Tuesday, August 3, 2021

Fantasia Film Festival 2021: 11 Movies You Must See

samurai cat and a pug
With the proliferation of COVID-19 vaccines and at least some people caring enough about their fellow humans to take it, in-person events like film festivals have made a comeback. [Editor’s Note: Hopefully this holds, but it looks like we’re going backwards.] Not all, however. Canada’s Fantasia Film Festival is sticking to the virtual model for 2021. I usually cover the fest remote, so this isn’t much of a change from the norm for me. Regardless of the platform, the fest has yet again assembled an eclectic, weird-as-hell program, and we have some suggestions of things you might want to check out.


Some of these we’ve seen, others simply look like a blast, or at least strange enough to pique our interest. And as always, there’s a glut of genre films to choose from. There’s action, horror, sci-fi and all manner of the oddities that make Fantasia one of our favorite film festivals to cover. 

[Related Reading: 10 Movies to See at the 2020 Fantasia Film Festival]


There are, of course, a ton that aren’t on this list that were psyched to see. The Suicide Squad opens Fantasia, but we’ll get to see that on HBO Max on Friday; Takashi Miike’s The Great Yokai War—Guardianswill play; and so much more. You have dozens of features and shorts to choose from, and no matter what you opt for, it’s bound to be unusual.

[Related Reading: The 50 Most-Anticipated Movies of 2021]


Take a look, make a list, and hunker down for Fantasia 2021!

nicholas tse

Raging Fire


A cop, haunted by his past? Who’s a bit of a hotshot and plays by his own rules? With a pregnant wife? Maybe we’ve seen this set up before. But when that cop is the great Donnie Yen, all we can say is hell to the yes. And this Heat-inspired cops and robbers opus delivers in all the ways that matter. It rules as hard as one might hope.

paul dood

Paul Dood’s Deadly Lunch Break


An aging dreamer, Paul Dood has delusions of stardom, only he’s a spineless, little-talent wiener who lives with his mother and gets bullied at every turn. When he’s finally pushed too far, this blackly comic revenge tale echoes Ben Wheatley’s Sightseers—in fact director Nick Gillespie is a frequent Wheatley collaborator. Dark and sad, brutal and twisted, this is bloody and silly and sneakily earnest.

man with a gun and clone



A former secret agent with a brain tumor comes back for one last mission, to protect the first human clone, who just so happens to have powers, in this South Korean sci-fi actioner. Full of action, sects vying for this scientific prize, and mediations on the ethics of playing god in a laboratory, Seobok promises to be both exciting and thought provoking in equal measure. 

a boy a baby and zombies

Brain Freeze


I’m a simple man. Hand me a solid zombie movie and I’m in. Laughs, scares, and blood fill this Canadian take on the undead where an experimental golf course fertilizer transforms everyday folks into flesh-hungry monsters. It’s a clever spin on the genre, with a sharp satirical bend, that proves there’s still life in the undead.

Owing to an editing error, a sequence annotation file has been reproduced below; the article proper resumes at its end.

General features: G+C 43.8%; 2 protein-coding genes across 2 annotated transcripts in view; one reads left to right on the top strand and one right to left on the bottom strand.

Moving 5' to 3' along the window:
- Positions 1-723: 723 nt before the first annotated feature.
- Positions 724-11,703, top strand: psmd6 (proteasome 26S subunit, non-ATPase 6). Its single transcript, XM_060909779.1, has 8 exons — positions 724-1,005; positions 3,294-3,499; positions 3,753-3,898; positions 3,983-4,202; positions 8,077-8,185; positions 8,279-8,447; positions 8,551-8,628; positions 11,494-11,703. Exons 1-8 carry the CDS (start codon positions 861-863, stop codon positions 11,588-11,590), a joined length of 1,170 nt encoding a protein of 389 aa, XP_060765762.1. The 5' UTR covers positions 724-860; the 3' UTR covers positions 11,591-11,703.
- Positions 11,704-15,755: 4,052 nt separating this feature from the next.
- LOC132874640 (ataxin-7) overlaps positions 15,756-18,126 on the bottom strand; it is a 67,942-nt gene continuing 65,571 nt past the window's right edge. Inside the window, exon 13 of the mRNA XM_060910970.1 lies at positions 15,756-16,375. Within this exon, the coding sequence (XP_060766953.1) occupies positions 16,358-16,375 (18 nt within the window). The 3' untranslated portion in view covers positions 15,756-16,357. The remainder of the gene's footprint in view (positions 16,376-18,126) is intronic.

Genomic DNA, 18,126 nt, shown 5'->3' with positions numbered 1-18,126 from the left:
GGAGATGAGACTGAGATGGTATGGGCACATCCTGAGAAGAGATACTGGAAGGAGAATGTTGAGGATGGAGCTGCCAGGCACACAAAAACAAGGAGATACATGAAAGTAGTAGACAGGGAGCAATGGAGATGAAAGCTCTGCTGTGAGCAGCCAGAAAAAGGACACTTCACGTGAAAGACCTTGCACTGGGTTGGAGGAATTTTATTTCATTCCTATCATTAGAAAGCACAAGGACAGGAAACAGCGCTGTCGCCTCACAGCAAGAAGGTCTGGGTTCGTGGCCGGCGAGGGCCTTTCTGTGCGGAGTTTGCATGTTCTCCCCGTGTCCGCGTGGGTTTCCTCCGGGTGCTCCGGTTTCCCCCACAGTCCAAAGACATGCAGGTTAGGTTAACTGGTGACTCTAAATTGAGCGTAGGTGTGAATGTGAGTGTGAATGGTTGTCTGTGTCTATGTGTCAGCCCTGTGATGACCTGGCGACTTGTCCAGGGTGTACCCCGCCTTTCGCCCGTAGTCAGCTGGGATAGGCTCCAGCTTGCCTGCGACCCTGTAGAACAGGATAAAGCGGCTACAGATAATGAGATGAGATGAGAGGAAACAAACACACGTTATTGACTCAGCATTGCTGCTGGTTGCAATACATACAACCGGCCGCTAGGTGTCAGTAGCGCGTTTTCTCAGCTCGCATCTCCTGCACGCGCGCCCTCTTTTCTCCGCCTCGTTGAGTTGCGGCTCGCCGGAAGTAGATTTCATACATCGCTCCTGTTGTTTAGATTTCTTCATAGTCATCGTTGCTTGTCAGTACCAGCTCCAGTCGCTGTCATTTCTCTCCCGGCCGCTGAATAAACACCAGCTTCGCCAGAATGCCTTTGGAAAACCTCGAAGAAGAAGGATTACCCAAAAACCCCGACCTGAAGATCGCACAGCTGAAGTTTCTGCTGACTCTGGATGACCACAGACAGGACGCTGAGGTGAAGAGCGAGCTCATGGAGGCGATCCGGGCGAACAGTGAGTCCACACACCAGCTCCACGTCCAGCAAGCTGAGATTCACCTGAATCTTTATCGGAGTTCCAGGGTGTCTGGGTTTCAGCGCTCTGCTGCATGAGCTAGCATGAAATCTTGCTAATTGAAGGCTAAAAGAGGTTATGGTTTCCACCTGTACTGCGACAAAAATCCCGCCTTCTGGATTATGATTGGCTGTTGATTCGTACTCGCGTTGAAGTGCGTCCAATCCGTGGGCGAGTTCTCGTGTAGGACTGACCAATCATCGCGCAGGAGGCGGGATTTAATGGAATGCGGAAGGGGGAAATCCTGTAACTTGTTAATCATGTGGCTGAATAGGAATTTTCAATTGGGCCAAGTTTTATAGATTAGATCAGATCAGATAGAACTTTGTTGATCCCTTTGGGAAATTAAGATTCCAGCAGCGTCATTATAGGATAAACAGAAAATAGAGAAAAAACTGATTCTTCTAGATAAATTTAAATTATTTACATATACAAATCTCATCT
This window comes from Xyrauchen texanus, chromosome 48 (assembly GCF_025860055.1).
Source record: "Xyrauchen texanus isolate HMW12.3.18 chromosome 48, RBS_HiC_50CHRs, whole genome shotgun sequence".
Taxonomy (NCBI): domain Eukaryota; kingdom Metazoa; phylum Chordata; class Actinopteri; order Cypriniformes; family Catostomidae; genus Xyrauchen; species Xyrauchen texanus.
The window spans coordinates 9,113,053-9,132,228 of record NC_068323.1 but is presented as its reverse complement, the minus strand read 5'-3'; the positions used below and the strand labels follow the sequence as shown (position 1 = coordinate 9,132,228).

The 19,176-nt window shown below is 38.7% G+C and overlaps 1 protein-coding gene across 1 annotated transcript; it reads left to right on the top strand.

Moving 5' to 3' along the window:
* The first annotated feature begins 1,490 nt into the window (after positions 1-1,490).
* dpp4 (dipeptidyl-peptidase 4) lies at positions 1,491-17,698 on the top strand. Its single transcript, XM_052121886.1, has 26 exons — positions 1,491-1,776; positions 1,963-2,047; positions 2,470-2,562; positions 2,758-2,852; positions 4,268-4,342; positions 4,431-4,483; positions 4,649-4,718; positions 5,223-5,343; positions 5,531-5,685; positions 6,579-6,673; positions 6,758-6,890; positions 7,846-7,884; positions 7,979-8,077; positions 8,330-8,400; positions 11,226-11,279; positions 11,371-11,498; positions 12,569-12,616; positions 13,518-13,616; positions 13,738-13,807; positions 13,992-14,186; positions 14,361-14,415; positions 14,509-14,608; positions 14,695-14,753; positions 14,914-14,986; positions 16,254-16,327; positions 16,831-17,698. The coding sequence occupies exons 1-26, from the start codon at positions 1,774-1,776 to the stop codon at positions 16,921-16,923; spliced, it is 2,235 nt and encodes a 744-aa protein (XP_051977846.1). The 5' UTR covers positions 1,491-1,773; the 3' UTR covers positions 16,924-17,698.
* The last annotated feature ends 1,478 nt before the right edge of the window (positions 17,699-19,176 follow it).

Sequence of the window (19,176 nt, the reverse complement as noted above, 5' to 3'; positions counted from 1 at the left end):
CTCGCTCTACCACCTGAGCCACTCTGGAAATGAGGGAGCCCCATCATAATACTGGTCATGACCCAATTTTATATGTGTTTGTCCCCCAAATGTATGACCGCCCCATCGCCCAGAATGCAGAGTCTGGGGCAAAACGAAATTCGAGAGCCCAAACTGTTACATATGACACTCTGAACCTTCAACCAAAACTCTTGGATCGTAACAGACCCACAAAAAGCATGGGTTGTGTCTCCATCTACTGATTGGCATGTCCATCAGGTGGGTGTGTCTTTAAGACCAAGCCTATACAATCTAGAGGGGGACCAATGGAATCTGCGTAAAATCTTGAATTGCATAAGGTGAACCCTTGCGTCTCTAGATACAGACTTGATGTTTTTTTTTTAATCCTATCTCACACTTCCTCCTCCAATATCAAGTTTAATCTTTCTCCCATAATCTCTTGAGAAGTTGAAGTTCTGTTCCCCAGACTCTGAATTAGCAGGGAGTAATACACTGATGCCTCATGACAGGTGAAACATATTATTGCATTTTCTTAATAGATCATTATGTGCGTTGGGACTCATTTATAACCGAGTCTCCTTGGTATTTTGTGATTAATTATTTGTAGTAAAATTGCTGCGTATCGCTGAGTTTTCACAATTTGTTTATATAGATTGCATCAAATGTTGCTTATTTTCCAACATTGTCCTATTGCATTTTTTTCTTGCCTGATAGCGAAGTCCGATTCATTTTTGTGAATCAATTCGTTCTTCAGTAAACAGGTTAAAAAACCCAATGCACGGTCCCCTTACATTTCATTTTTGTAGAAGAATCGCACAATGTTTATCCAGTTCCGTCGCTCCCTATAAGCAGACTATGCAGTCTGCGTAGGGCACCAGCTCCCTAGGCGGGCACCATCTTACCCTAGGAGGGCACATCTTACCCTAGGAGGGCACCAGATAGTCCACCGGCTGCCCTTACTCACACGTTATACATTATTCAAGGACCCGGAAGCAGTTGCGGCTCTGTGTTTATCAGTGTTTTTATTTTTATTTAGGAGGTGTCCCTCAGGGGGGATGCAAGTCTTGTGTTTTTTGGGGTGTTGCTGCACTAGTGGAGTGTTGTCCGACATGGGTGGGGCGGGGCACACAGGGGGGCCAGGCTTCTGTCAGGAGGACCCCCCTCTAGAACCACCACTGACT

haunted underwater house

The Deep House


The omnipresent danger of being underwater immediately adds tension and stakes to a situation, but when the location may be haunted, damn. When two YouTube adventurers explore an abandoned, isolated, not-on-any-maps underwater structure, they discover even more than they bargained for. I can’t imagine this goes well for them.

horror movie

Woodlands Dark and Days Bewitched: A History of Folk Horror


Folk horror is in the midst of a resurgence right now, and this documentary takes a deep dive into the history of the subgenre. From Kier-La Janisse, author of The House of Psychotic Women, this three-hour (!) saga presents an at-times academic portrait that not only examines this slice of cinema, but these films as a way to confront the real-life horrors and traumas of the world that produced them.

nicolas cage sion sono

Prisoners of the Ghostland


Nicolas Cage and Sion Sono together is a powerful and unhinged combination. Cage said Prisoners of the Ghostland, “might be the wildest movie I’ve ever made,” and I can’t say he’s wrong. There are testicular explosions, irradiated mutant ghosts, and so much more madness to behold in this hyper-absurd post-apocalyptic jaunt.

Beau Knapp with a gun

Ida Red


A neo-western action thriller starring Frank Grillo, William Forsythe, Josh Hartnett, Beau Knapp, and Melissa Leo has our attention. Include a grim generational crime saga, and writer/director John Swab has us already waiting in line.

man with mechanical mouth

King Car


Yes, we already want to see a movie about a taxi driver’s son who has the ability to talk to cars. And when a film garners comparisons to capitalist-nightmare cinema like David Cronenberg’s Crash, that is a movie absolutely must see.

glasshouse movie



Dystopian science-fiction, gothic melodrama, folk horror. All of these terms have been used to describe South African thriller Glasshouse, so whoever is in charge of the film’s marketing appears to have a direct line into our collective mind.

russian movie

Sweetie, You Won’t Believe It


A trio of losers on a fishing trip, a van full of sex dolls, inept hitmen, and a one-eyed badass? I’ve watched movies for far less, and this Russian import sounds like a deranged mishmash of awesome elements. Can’t freaking wait.

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